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Eite Wine Group Accused of Rampant Sexual Harassment Environment

  • 02 December, 2020

One of America’s most prestigious wine organizations is currently under scrutiny after countless allegations of sexual harassment have come to light.

The Americas chapter of the Court of Master Sommeliers is an elite wine organization with a reputation for its male dominated leadership. This is clearly seen through the number of people that have received the prestigious title of master sommelier; only 155 people have received this title and yet only 24 out the 155 are women. It is this male dominated leadership that is now being highly criticized over allegations of their complacency and even participation in sexual misconduct.

A total of 21 women have come forward to the New York Times to report their sexual harassment experiences as members of the court. The stories they shared all held similar patterns of abuse: the abuse of power of the male master sommelier towards women who were upcoming candidates for the same prestigious title. The women explain that the road to earning that prestigious title can either be helped or hindered by the master sommeliers themselves, as they are the ones to give letter of recommendations, access to expensive wines for tasting practice and educational trips to wine regions. Moreover, the master sommeliers are also responsible for evaluating the exams that determine if a member can become a master sommelier.

One of the high ranking members accused of sexual harassment by 11 of the women that came forward is former board member Geoff Kruth. The women report that Kruth is widely known to candidates for having a long history of sexual misconduct. In the past women have alleged and reported Kruth for making inappropriate comments, groping, exposing himself and coercing candidates to have sex for favors in return. Rachel van Til one of the women who came forward recounts an instance where Kruth sent her a graphic oral sex guide through text and asked her which position was her favorite. Ms. van Till, disgusted, refused to answer and made a formal complaint to the court’s board. The board in response simply barred Mr. Kruth from evaluating any of Ms. van Till’s future exams with no further consequences. Another woman in the court, Victoria James, alleges that Mr. Kruth offered to give her a recommendation letter that is needed to proceed to the next exam in exchange for sex. James feeling pressured felt she had no option but to agree. James has given a comment saying “I got off the waiting list the next day. I felt dirty and terrible, and that was the end of the court for me.” Kruth has since resigned and even forfeited his title after intense scrutiny from court members and the press.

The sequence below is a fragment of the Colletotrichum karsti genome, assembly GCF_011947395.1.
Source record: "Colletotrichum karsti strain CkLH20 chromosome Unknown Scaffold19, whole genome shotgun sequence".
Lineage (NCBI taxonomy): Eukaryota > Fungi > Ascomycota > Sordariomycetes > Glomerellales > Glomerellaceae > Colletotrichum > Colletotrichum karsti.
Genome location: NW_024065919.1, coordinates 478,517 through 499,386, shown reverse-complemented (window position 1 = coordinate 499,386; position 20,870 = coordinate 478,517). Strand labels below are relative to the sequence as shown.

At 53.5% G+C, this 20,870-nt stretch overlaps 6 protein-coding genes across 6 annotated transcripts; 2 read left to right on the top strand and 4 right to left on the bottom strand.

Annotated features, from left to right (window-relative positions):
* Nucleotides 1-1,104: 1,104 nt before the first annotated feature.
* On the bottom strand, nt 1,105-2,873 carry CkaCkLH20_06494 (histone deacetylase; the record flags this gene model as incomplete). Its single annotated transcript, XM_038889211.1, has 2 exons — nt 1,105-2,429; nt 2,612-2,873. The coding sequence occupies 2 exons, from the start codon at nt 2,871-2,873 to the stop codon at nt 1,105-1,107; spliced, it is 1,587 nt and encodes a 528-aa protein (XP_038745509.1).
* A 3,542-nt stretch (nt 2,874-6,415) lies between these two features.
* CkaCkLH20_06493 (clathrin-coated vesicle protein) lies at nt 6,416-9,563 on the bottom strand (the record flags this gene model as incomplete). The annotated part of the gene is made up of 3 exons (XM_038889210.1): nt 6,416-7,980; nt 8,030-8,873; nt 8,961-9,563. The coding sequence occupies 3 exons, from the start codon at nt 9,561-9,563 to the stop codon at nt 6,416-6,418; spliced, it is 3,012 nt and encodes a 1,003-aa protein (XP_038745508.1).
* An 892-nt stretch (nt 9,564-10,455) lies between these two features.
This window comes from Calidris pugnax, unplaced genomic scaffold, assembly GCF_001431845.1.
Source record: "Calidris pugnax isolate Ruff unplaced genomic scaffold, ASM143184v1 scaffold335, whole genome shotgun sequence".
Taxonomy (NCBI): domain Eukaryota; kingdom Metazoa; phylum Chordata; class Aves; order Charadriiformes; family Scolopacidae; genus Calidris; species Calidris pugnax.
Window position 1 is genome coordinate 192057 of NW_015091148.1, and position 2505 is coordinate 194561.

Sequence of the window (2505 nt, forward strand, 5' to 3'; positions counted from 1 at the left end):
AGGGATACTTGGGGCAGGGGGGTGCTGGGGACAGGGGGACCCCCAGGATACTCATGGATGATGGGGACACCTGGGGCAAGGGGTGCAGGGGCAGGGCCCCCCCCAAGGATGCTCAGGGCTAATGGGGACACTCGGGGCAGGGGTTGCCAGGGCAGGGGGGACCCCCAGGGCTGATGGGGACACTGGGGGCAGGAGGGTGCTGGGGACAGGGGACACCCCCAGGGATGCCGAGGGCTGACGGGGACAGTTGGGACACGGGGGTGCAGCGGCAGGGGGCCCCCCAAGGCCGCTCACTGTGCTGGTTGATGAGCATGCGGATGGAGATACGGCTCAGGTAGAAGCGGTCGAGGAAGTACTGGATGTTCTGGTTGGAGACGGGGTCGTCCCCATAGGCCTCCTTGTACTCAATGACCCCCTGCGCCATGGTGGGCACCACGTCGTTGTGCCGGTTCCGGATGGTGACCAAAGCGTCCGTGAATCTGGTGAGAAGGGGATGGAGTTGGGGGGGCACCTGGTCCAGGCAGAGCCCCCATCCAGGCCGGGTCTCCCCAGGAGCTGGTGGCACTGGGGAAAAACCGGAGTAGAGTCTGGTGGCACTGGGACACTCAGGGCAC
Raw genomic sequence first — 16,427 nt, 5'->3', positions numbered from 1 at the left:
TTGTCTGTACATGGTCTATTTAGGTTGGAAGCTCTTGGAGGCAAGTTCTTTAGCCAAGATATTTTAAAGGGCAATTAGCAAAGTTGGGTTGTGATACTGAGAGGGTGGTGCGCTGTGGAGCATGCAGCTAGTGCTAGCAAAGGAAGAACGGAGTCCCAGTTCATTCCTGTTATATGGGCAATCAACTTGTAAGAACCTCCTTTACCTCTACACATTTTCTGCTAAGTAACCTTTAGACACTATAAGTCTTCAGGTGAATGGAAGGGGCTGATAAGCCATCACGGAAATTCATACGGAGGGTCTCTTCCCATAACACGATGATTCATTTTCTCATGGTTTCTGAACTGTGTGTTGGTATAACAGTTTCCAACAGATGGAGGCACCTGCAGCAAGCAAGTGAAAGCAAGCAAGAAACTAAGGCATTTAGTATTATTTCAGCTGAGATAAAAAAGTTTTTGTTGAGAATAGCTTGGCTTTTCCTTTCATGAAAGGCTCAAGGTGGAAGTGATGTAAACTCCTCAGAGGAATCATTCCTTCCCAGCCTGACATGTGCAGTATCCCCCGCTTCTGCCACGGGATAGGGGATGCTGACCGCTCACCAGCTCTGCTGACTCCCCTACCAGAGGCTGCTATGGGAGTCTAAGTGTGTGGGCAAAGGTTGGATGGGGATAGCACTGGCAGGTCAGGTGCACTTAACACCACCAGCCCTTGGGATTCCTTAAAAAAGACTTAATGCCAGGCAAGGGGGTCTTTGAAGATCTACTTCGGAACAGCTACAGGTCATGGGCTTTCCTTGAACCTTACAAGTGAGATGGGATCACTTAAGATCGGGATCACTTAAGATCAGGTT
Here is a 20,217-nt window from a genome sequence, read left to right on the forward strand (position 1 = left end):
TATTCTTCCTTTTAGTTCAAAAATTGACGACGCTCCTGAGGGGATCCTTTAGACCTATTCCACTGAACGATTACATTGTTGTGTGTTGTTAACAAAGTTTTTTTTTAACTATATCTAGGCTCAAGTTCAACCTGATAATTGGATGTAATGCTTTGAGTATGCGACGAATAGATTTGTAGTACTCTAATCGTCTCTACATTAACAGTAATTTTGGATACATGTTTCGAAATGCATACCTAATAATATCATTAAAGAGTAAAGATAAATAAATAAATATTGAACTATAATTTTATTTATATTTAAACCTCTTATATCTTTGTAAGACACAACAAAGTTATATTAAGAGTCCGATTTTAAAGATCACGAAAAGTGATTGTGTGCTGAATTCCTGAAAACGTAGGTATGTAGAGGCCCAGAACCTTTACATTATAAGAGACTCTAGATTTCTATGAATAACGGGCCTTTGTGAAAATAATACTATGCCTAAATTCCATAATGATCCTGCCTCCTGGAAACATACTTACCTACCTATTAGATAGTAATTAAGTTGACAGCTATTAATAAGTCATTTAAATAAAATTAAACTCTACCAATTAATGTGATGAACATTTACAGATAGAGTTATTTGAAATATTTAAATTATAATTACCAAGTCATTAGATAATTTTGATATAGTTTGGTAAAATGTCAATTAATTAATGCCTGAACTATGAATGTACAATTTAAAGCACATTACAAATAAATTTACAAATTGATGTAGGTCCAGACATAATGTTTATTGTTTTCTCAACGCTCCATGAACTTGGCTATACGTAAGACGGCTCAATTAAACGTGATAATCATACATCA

Recently the Times has further reported that even the chairman of the board himself, David Broglie, has been accused of sexual misconduct. Marie-Louise Friedland, a previous member of the court, alleges that in 2013 Brogile, who was by then already a master sommelier, offered to give her private study sessions in his home. Ms. Friedland comments on the ordeal saying “At first I was flattered, but also very confused and afraid. I never enjoyed our encounters and really tried to make that clear in the hopes that he would stop trying” Ms. Friedland further comments that despite her initial rejections she still had sexual relations with Brogile. “I forced myself in my head to treat it as a fling or relationship … but it never fit. We weren’t dating. We never spoke about it. I felt like I was on call for sex from someone I couldn’t say no to.”

Brogile has resigned as chairman yet still holds membership as part of the court. Another ten men, some who were previously on the board, have also been suspended from the court and are under investigation for sexual misconduct. The board has since apologized to the women and assured that they have hired an independent firm to “examine all allegation to the fullest extent possible.” Furthermore, the court has also created a hotline that allows for members to anonymously report violations like sexual misconduct. In the past, the only way to report these violations was by going to the board itself, which was frustrating for many women as many of the accused were also part of the board.

The women who came forward and many current members have expressed that the recent apologies and actions by the board are not only too late but insufficient. Since the accusations came to light members are demanding for the entire board to be replaced.

Source: NYTimes, NYTimes

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